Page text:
3) Don't Automatically Send All of Your Check-Ins to Other Social Networks. Please.
Many foursquare users mysteriously feel the need to share their various check-ins with all of the other social networks they employ, such as Twitter and Facebook. This is a bad idea, and it's bad social-networking etiquette overall because, well...nobody cares. It's that simple. Even if you think they do, they don't. I promise.
Sharing all of your check-ins with foursquare connections is fine; those folks should have known what they were getting into when they connected with you on foursquare or vice versa. But automatically posting all of your check-ins to Facebook or Twitter is a great way to anger your followers and lose a few of them in the process.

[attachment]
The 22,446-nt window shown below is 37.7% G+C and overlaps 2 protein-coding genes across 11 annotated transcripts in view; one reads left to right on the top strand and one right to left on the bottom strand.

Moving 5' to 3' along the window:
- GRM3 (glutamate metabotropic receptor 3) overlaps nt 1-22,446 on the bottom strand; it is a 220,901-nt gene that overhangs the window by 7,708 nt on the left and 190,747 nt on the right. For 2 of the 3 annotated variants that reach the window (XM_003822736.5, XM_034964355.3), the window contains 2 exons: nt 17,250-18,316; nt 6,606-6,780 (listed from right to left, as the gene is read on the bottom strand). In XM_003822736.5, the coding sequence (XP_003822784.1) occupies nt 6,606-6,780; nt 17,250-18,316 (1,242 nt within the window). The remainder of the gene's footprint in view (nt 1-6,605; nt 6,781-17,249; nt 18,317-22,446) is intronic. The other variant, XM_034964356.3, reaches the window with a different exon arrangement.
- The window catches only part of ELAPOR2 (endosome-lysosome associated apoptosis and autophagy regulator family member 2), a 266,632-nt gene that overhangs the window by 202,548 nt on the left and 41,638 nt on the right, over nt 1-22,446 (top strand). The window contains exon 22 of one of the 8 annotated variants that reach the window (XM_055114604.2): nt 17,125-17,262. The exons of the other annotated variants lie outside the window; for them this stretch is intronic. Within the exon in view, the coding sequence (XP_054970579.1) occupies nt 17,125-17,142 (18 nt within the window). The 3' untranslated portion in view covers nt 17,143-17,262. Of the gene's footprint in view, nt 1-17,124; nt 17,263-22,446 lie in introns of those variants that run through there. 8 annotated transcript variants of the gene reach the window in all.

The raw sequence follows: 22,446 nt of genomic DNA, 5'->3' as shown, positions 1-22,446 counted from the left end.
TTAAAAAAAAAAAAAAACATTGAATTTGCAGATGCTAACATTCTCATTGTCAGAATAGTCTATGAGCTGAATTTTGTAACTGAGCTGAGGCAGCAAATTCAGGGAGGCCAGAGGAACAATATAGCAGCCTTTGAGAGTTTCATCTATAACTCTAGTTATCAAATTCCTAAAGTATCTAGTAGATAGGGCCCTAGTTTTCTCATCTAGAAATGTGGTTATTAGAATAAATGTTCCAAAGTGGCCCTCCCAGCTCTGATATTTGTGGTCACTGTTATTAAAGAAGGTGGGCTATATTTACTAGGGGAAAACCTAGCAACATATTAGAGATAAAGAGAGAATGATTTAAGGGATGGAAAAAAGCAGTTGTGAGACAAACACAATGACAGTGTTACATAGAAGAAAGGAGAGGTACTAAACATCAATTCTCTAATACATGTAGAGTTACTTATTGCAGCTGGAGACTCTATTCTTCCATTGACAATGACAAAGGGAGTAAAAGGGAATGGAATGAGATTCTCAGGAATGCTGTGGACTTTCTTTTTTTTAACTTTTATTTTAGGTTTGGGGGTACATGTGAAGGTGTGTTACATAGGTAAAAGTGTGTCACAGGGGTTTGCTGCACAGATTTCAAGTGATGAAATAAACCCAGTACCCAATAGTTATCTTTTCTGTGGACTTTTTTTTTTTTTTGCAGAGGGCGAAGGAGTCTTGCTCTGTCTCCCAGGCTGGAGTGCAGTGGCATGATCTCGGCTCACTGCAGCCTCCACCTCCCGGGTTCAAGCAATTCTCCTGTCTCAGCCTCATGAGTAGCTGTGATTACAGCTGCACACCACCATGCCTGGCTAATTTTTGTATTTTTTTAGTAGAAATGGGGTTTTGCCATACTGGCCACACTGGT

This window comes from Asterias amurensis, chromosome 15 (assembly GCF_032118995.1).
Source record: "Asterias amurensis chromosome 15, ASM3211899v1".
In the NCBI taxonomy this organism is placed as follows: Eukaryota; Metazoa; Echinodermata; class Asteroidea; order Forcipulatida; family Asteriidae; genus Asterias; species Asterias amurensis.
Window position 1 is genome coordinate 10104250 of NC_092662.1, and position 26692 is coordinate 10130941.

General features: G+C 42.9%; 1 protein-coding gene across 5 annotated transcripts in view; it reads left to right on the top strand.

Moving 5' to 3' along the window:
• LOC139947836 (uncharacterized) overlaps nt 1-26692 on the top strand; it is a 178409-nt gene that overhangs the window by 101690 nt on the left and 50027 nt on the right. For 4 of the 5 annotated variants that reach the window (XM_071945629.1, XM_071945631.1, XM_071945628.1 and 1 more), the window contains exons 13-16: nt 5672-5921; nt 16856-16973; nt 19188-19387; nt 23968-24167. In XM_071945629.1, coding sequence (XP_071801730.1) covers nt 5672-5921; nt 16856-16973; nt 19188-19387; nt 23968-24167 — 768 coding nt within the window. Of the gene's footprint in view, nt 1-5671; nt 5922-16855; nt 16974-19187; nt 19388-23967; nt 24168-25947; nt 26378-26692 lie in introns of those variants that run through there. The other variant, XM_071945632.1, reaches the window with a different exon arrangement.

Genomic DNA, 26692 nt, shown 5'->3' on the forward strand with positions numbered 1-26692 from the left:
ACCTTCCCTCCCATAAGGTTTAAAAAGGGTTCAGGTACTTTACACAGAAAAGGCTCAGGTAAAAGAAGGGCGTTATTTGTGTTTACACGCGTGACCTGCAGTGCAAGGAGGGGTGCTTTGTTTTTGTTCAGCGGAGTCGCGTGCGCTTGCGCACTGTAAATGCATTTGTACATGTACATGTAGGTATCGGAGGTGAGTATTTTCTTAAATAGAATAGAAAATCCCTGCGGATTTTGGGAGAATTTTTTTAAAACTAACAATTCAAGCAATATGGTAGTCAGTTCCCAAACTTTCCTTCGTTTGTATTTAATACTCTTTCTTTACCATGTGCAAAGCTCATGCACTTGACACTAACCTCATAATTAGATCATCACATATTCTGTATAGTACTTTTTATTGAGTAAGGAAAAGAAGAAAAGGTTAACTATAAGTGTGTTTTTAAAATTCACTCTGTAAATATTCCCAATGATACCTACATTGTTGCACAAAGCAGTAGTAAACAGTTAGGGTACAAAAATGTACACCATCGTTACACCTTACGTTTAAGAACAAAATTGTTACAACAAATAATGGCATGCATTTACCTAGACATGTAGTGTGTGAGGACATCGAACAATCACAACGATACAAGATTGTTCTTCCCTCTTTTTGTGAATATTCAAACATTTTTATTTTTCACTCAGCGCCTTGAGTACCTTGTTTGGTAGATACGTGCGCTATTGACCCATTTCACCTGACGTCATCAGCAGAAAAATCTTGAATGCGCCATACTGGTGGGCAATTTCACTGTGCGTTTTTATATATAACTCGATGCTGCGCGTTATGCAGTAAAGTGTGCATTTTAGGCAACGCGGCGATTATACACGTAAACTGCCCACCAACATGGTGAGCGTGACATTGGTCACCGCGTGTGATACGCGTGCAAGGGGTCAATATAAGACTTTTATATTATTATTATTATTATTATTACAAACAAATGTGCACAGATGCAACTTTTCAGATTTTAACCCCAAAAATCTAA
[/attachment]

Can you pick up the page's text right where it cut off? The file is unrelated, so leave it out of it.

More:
Do you really think that your Twitter followers care where you buy your morning java? Do your Facebook "Friends" need to know the supermarket at which you regularly pick up dinner fixings? I assure you, the places you frequent on an average day are much more interesting to you than they are to all of your social-networking connections.
I'm not saying that foursquare users shouldn't ever share check-ins via other social networks. But it makes sense to post only check-ins that are noteworthy or that might interest the people you're sending them to. For example, if you're at the baseball game at Fenway Park, it might be worth sharing that particular check-in because the venue is the oldest baseball field in all of Major League Baseball. And, as such, other people may have visited the park and may have connections or memories of their own associated with the venue.
4) Creating Venues for Your Home is a BAD Idea